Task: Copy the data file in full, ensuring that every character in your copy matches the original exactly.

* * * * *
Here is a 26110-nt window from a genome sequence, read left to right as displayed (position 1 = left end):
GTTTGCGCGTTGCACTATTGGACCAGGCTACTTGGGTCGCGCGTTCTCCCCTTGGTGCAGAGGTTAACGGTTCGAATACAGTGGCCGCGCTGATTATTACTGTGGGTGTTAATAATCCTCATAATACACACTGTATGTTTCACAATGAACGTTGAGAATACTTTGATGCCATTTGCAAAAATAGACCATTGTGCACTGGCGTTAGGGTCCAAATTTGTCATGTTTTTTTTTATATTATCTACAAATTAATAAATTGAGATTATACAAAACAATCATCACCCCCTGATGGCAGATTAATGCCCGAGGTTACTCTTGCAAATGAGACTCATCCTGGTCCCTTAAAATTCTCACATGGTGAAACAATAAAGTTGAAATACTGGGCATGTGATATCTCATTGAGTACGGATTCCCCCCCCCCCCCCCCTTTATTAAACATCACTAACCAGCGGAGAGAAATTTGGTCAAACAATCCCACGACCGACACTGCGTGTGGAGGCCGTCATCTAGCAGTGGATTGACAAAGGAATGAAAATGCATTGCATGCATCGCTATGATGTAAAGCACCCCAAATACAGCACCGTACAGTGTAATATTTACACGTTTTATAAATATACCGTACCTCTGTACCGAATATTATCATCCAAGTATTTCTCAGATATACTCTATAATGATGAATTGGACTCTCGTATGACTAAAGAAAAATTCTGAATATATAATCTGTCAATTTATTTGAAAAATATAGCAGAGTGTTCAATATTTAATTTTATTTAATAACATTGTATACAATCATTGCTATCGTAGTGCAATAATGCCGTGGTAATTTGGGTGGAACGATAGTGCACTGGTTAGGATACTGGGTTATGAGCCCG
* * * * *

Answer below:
Here is a 26110-nt window from a genome sequence, read left to right as displayed (position 1 = left end):
GTTTGCGCGTTGCACTATTGGACCAGGCTACTTGGGTCGCGCGTTCTCCCCTTGGTGCAGAGGTTAACGGTTCGAATACAGTGGCCGCGCTGATTATTACTGTGGGTGTTAATAATCCTCATAATACACACTGTATGTTTCACAATGAACGTTGAGAATACTTTGATGCCATTTGCAAAAATAGACCATTGTGCACTGGCGTTAGGGTCCAAATTTGTCATGTTTTTTTTTATATTATCTACAAATTAATAAATTGAGATTATACAAAACAATCATCACCCCCTGATGGCAGATTAATGCCCGAGGTTACTCTTGCAAATGAGACTCATCCTGGTCCCTTAAAATTCTCACATGGTGAAACAATAAAGTTGAAATACTGGGCATGTGATATCTCATTGAGTACGGATTCCCCCCCCCCCCCCCCTTTATTAAACATCACTAACCAGCGGAGAGAAATTTGGTCAAACAATCCCACGACCGACACTGCGTGTGGAGGCCGTCATCTAGCAGTGGATTGACAAAGGAATGAAAATGCATTGCATGCATCGCTATGATGTAAAGCACCCCAAATACAGCACCGTACAGTGTAATATTTACACGTTTTATAAATATACCGTACCTCTGTACCGAATATTATCATCCAAGTATTTCTCAGATATACTCTATAATGATGAATTGGACTCTCGTATGACTAAAGAAAAATTCTGAATATATAATCTGTCAATTTATTTGAAAAATATAGCAGAGTGTTCAATATTTAATTTTATTTAATAACATTGTATACAATCATTGCTATCGTAGTGCAATAATGCCGTGGTAATTTGGGTGGAACGATAGTGCACTGGTTAGGATACTGGGTTATGAGCCCG